with it as if it were a sword. Then David began to pack the trunk. He laid the dagger and all the boxes that were flat at the bottom, the quaint packages of laces, tho well wrapped amber, the cups and chalices, the curious ornaments, a pair of jewelled belts heavy with gold and thick with rose diamonds that did not
sparkle jtnuch but had a very grand and regal appearance. In one corner between soft packages and reed-wrapped flasks of perfumes and strange spices, lie placed the bag of stones. To keep the whole fairly firm he filled the remainder of the trunk with sand and dry weed and debris of Old Time of storm and stress and heat and cold, and proceeded to drag
the treasure to the smack.
" When ye hae got your treasure," said Alan at night, as they sat in the little cabin after supper, "then comes the anxiety of guarding it. Considerin' that there is some kind o' law about treasure trove we hae got to be carefa' and dis- creet. It is true Preedie bought most o' the land hereabouts ; it is trae he has en- dowed yo with the same ; I am not quite sure that his precautions bar what are ca'd the reights o' the crown; not that I hae asked our fiiend Lawyer Margrave or any whether such rights hae ony weight here i' Labrador ; but ye will
see the wisdom o' the wee bit furnace in which we can meit down such coins and
s .ch silver as we may deem best to keep in ingots, so to speak."
"I don't question your judgement in anything," said David, " and I think you are as wonderful as you aio good; to have maintained your sanity and your pui pose through bixch sufEoiiugs and sor- rows as have fallen to vour iot te miracu- lous "
" " Ave, 'tis in a way, D?vfd"; but "I began wi' au enormous constitution ; my father and grandfather, and.'every Keith I ever heard on, were a' mighty folk,
soldiers and sailors, fighting naen, wi tough sinews and big bones-"
" And big hearts," said David.
" Te may say that," Alan replied, " and yet I left my ain father promising 4o> gae ham», and I didna gae hame, and he deed, and was boned wi'out a hand o' mine to help lay bim to rest; but he'd hae for- given me if he had seen your mother, David ; but there, we munna waste time talkin' o' the past sae far away. We'll ship a cargo wi' a' convenient speed and tok it to St. John's ; there's a cellar i' the house that'll keep the chest safe enough ; and we can negotiate some o' the stones and things through your trustee, Mr. Margrave, who seems to be shrewd and reliable. I induced him to remain at St. John's sae lang as I might want him, and I made him tek a fee that was not out o' proportion wi' any reasonable ser- vice I might require.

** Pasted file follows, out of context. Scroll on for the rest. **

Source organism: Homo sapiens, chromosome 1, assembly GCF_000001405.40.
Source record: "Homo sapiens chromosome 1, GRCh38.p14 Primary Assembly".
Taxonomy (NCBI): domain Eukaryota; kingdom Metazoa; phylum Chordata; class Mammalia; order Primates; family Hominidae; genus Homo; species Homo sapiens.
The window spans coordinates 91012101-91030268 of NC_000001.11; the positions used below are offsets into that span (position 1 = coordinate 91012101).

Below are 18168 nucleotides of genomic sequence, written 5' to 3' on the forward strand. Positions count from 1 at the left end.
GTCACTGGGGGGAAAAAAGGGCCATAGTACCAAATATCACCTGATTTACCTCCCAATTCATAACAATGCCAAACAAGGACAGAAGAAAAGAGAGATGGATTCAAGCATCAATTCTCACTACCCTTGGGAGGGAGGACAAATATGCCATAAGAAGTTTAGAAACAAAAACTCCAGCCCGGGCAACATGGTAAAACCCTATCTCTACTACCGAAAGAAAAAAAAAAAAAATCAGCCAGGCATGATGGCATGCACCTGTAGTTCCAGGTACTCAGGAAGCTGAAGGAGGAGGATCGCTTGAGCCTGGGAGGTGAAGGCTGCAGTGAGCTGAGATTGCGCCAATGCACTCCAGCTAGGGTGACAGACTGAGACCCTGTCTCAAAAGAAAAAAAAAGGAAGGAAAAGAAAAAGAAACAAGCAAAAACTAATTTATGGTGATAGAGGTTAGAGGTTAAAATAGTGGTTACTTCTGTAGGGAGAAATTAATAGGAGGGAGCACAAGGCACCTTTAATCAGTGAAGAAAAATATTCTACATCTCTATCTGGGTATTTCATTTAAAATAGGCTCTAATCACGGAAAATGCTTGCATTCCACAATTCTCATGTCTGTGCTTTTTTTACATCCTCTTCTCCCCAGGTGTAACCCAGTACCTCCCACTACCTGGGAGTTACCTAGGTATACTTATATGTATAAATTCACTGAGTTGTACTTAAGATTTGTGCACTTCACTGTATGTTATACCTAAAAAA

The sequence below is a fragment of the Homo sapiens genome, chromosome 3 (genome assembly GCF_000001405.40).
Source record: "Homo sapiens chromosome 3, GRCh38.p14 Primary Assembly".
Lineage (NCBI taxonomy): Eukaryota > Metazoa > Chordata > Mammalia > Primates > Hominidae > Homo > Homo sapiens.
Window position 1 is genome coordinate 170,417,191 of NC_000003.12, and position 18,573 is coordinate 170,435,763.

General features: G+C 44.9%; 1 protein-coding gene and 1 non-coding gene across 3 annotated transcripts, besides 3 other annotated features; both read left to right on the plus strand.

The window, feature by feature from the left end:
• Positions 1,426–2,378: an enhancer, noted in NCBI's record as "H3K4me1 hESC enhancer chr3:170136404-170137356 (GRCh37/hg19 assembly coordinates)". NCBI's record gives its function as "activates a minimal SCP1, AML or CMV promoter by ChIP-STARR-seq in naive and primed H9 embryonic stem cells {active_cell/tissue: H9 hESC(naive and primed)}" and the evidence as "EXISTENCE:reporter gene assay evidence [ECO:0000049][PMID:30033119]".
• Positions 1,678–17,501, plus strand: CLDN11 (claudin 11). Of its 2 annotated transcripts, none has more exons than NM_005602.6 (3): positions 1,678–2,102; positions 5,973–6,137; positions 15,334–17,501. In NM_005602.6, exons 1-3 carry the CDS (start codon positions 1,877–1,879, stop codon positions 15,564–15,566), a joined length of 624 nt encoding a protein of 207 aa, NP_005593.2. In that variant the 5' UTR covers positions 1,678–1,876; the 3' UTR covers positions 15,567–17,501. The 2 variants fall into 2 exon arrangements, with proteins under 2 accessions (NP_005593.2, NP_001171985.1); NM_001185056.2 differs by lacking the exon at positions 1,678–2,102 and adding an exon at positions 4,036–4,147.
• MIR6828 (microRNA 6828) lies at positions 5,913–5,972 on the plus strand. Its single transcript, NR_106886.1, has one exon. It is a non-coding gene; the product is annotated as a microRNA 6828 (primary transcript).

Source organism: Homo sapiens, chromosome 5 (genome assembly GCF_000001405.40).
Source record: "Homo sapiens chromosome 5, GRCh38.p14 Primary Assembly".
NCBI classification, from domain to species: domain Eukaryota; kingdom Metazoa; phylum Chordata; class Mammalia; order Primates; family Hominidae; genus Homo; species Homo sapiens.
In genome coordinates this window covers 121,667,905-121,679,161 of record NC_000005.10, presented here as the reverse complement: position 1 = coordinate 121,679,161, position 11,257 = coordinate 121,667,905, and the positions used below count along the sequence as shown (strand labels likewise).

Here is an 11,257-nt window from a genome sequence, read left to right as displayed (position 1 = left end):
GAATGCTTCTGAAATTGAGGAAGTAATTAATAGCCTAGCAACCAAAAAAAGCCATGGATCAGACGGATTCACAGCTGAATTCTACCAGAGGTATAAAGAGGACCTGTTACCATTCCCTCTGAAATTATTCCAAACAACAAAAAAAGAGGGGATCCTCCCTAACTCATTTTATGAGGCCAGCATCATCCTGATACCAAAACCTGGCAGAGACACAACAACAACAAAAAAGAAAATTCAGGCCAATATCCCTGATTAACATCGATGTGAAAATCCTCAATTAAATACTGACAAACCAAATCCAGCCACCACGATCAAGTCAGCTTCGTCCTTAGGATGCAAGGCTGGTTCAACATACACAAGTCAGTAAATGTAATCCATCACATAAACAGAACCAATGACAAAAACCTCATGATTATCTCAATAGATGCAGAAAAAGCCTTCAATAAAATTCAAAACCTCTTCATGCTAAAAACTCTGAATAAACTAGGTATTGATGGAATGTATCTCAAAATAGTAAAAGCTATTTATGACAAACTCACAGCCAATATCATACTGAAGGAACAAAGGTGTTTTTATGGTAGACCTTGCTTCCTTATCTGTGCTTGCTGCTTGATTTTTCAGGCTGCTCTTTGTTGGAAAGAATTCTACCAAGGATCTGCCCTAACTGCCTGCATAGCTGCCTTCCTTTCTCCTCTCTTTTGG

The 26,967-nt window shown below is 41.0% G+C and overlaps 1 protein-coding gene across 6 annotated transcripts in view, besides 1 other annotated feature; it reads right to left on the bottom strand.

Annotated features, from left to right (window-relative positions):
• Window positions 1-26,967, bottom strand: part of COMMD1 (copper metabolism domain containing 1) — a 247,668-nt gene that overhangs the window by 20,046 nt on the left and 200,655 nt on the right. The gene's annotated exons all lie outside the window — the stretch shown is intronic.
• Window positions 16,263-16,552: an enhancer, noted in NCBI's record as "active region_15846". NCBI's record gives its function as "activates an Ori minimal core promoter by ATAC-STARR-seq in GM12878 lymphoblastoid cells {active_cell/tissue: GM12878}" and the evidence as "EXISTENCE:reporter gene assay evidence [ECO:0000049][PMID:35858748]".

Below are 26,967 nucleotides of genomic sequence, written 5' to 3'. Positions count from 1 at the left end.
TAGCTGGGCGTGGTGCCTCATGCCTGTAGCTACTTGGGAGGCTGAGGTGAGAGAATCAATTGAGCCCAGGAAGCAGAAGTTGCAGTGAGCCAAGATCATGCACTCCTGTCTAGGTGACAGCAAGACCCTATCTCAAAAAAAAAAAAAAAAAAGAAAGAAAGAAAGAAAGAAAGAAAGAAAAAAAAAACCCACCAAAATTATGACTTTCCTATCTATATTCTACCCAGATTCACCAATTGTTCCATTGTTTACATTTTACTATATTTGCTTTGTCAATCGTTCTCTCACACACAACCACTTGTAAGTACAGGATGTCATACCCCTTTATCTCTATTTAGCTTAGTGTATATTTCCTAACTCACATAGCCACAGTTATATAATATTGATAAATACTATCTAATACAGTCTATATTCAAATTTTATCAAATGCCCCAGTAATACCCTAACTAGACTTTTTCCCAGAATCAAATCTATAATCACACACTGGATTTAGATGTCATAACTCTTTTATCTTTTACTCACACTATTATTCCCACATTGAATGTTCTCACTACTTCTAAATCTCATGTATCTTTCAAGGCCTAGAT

" It is a pity we could not trust any one to help us," said David. " I am fearful of leaving the place."
"Yeneedna be," Alan replied; "depend upon it i' a' these years Wilderness Creek is just the lonely unvisited spot I found it when I waa an adventurous young fel- low, and i' love wi' your dear mother, who wad aften say she fear'd I dinna quite ken
hoo dreadfu' the coast was hereabouts."
" You think it is best to sail home with this first portion of our cargo ?"
''That's my opinion," said Alan; "dinna pnt a your eggs i' one basket is a glide proverb ; I had to disregard it when I was dearin' to defend the rebel flag as they ca'd it,though it's a grand flag enongh noo in general estimation. Besides, laddie, we named a day to return, and dinna ye think Mildred will be anxious aboot ye ?"
"Of course, of course," said David, whose thoughts were not wandering away from Mildred, while they were bent upon the treasures that were to be so great a boon to her as well as to himself.
" My idea is just to tek this first cargo clean hame, the content« o' the one cask, and to mek two other trips, perhaps three; I hae thought it a' oot, David, mair than ye hae, laddie, for the reason that yo hae nae qnite realised what we hae been aboot until ye stood face to face wi! the reality o' the romance I hae been telling ye aboot a' this time. Dinna fash yoursel, lad,we'll land the treasuro and convert it, nivver fear."
" I hope so," said David.
"I am sure so," was Alan's quick roply. " To-morrow we'll land our furnace and set it up ; it's sma,' but it'll do a' we re- quire, and ye shall blow the bellows, Darid, to the finest music ve hae heard for many a year ; and wi' all due rever- ence we'll just worship at the altar that all the world worships at, but we'll meit our golden images to build hospitals wi' and mek folks happy-oursels amang the rest, David, we are nae gaeing to forget
Night came down dark and silent, with here and there a star and,notwithstanding his anxieties, David slept so soundly that the sun had risen and his father was up and preparing breakfast before he awoke.
" Another glorióos day," said Alan, as David rubbed his eyes and sat np in his bunk, " and yesterday is true ! We aro unearthing the treasure ! Ye hae come into your fortune. Noo, lad, np ye get and tek a swim i' the waters o' Wilderness Creek, where ye are monarch of alf* ye survey-and mair, and much mair David, my son-and God bless ye lad !"
(To he continued on'Wedneaday.)